1984 - Teased Hair
One of the more recognizable hairstyles of the 1980s was Madonna’s teased ‘do. The eccentric pop icon wasn’t afraid to make a statement—so that’s exactly what she did. She experimented with a punk hairstyle that defined the ‘80s. Women spent hours getting ready so they could give their hair the volume it deserved. As Dolly Parton once said, “The higher the hair, the closer to God.”
1985 - Crimped, Permed, and/or Colored Hair
1985 really summed up the ‘80s, especially when it came to hair. “Girls Just Want To Have Fun” singer Cyndi Lauper clearly couldn’t decide what she wanted to do with her hair so she decided to crimp, perm, and color it. Let’s just say that this is a hairstyle we hope to never recreate. Unfortunately, crimping, perming, and unnatural coloring lasted well into the ‘90s. Lauper definitely was a beauty icon during that decade, with hair as wild and diverse as her music.
1986 - Curly Bobs
Molly Ringwald was more than just a member of the Brat Pack during the ‘80s, she was also a fashion and beauty muse. The majority of her iconic ‘80s roles embraced her thick, curly hair. Thanks to the actress, short hair was back in style. And if you had a bob during that decade, all you had to do was use hot rollers and hairspray to copy her look.
1987 - Short, Frosty, and Platinum
Because Madonna was such a presence during the ‘80s, it’s no surprise that she inspired multiple hairstyles during that decade. Once she tired of her long, teased hairstyle, she chopped it all off and dyed it platinum blonde. It was a bold choice, but a choice that looked incredible on her. And because it looked so good, other celebrities, beauty icons, and women followed suit. Platinum hair was back and better than ever!
1988 - Feathered Bangs
Almost a decade after Farrah Fawcett inspired feathered hair, feathered bangs were introduced. Instead of feathering the hair around your face, you feathered just your bangs. The more teased they were, the better. If you graduated in the late ‘80s, it’s likely your yearbook photo looks a lot like this. Can’t you just smell the Aqua Net hairspray?
1989 - Gelled Curls
Unlike stereotypical gelled curls that were meant to enhance your hair's natural texture, Julia Roberts’ ‘80s curls put a new twist on an outdated hairstyle. Instead of scrunching damp hair with hair product, her hair had been styled with a curling iron and gelled into place. This created a more elegant look. Hair gel was no longer used to create dry, crunchy curls, but moisturized, shiny ringlets.
1990 - Long, Volumized Curls
Once women tired of the subtle, controlled curls, they decided to embrace their hair’s natural body and volume again. The loose, flowing waves were fun and flirty. Women of all ages could wear this hairstyle with ease because all it required was a blowdryer, a curling iron, and a bottle of hairspray. Supermodel Cindy Crawford was just one of many celebs who popularized this voluminous hairdo.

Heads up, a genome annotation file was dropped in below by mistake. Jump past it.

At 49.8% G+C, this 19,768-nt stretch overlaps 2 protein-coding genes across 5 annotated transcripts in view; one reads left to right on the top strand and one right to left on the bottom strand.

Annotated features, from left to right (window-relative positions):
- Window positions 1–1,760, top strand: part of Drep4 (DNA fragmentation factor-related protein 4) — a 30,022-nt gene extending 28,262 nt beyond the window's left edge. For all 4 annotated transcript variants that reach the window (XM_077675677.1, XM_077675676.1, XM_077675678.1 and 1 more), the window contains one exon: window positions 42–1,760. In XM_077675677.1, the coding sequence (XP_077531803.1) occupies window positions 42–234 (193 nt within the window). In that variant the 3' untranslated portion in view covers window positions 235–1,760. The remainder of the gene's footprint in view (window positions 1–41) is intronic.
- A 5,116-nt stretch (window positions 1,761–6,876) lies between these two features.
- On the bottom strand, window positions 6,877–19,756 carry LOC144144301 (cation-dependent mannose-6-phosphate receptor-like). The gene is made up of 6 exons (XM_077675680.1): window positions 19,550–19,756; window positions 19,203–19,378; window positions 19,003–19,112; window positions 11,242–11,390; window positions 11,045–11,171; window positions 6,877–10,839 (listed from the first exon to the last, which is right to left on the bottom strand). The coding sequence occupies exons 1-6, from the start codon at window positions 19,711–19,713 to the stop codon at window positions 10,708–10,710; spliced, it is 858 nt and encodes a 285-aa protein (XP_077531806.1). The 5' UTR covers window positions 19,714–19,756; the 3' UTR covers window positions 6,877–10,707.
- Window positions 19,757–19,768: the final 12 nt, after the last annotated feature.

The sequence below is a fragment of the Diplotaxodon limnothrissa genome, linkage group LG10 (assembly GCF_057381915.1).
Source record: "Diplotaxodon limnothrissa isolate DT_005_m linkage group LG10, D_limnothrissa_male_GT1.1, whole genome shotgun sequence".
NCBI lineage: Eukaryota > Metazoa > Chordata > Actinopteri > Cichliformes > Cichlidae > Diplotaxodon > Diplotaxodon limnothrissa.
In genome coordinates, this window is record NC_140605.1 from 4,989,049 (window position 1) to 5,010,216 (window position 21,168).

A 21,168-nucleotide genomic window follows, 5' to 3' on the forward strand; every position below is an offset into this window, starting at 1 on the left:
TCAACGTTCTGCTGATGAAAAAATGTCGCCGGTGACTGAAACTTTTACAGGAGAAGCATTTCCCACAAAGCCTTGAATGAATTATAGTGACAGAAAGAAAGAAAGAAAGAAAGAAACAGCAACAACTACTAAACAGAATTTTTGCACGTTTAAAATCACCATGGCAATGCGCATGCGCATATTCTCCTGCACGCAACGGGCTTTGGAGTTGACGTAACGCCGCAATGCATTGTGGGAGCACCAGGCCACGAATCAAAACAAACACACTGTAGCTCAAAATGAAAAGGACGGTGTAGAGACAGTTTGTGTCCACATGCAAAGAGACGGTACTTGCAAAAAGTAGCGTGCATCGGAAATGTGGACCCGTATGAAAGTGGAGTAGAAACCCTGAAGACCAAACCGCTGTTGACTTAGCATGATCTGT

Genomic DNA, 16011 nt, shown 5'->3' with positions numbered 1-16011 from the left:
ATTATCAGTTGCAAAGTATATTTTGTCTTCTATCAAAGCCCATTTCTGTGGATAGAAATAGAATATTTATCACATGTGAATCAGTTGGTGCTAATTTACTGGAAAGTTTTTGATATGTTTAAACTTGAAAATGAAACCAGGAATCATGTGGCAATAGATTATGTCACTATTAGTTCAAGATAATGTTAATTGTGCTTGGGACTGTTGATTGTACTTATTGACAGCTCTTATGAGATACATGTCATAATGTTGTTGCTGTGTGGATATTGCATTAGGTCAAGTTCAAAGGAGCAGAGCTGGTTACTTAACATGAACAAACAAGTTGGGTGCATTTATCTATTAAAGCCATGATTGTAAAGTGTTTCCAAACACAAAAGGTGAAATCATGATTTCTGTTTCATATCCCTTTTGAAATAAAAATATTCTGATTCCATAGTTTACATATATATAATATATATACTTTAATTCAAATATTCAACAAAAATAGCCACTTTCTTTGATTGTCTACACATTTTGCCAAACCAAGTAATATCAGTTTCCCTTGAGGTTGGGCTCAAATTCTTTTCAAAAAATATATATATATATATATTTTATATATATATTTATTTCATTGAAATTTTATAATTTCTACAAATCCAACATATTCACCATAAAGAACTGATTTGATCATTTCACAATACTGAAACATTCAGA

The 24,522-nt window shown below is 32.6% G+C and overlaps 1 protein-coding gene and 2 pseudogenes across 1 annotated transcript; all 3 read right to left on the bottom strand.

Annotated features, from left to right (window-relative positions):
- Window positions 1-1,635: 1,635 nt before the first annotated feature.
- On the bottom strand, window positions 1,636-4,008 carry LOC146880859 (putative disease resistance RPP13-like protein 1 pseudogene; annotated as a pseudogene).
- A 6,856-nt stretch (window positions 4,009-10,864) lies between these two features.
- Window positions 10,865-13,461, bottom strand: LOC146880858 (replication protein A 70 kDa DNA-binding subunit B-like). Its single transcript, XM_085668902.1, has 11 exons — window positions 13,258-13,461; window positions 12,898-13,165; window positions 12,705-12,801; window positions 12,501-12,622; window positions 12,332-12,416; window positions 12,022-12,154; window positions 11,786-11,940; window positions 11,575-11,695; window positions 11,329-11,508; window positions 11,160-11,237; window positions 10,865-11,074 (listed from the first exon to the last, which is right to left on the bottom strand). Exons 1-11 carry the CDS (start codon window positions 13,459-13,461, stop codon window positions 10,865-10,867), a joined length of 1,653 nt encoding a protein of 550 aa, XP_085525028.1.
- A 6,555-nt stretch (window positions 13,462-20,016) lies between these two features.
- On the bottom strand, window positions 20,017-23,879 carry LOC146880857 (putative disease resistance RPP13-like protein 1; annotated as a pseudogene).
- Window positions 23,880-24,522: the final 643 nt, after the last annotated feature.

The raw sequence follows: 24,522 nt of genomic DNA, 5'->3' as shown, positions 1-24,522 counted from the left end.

1991 - Teased Ringlets
1991 was all about curls. If you weren’t blessed with naturally curly hair, you went to your favorite stylist and asked for a perm so you could at least appear to have tousled hair. Unfortunately, having ringlet curls wasn’t enough. In order to be on-trend, you had to brush your curls out. Did this make your hair look frizzy? Absolutely. Did anyone care? Absolutely not. The bigger the hair the better.
1992 - Curly Updos
Oh, the curly updos of the ‘90s. During this decade, women refused to slick their hair into sleek ponytails and ballet buns. Instead, they wore overdone updos that looked more like bird’s nests. The worst part is that celebrities wore these popularized hairstyles while on the red carpet, which was somewhat justified...but other women wore them in their day-to-day life. Yes, women would go to the grocery store, doctor’s office, or varsity football game with these updos.
1993 - Box Braids
It wasn’t until the release of the 1993 film Poetic Justice that box braids became popular. The star of the movie, Janet Jackson, wore the iconic hairstyle, influencing others to do the same. And while the braids looked stylish worn down, Jackson was known for wearing them in a high ponytail. Once up, she would wrap a scarf around her head or a scrunchie around her ponytail to spice up the hairstyle.
1994 - Flipped Ends
This ‘90s style defied age. It wasn’t unlikely to see celebrities, third-graders, and grandmothers wearing this hairdo. It was flattering, which was why it stuck around as long as it did. It started with a bobbed haircut, but instead of wearing it as a blunt bob, women would use a straightener and hairspray to flip the ends of their hair outward. While there are many renditions of this hairstyle today, Drew Berrymore’s ‘90s rendition of the flipped-out bob is unforgettable.
1995 - "The Rachel"
If you were in your teens, twenties, or thirties in the ‘90s, it’s almost guaranteed that you went to the salon and asked for “The Rachel” haircut. The bouncy, square layered style was inspired by NBC’s Friends character Rachel Green. Chris McMillan was the stylist behind this iconic shag cut and didn’t realize what a craze he would cause. Thankfully, our “Rachel” cuts have since grown out because in 2011, Aniston told Allure that it was the “ugliest haircut I’ve ever seen.”
1996 - Pigtails
We may cringe now, but during the ‘90s high pigtails were the cutest thing we had ever seen. Britney Spears wore pigtails, as well as the Spice Girls. And because we loved these celebs, we couldn’t help but follow suit. We were faithful followers of this questionable hair trend. If you were really trendy, you even wore ribbons, scrunchies, or other hair accessories around your pigtails!
1997 - Pixie Cuts
In 1997, the majority of women were inspired by Winona Ryder’s chic pixie cut. Her ultra-short hair was kept sleek and shiny. And while many other celebs rocked this badass haircut, she wore it extremely well. So, the pixie cut made a comeback. Women decided to chop all of their hair off so they could look like Winona. Not only was it trendy, but it was empowering and freeing!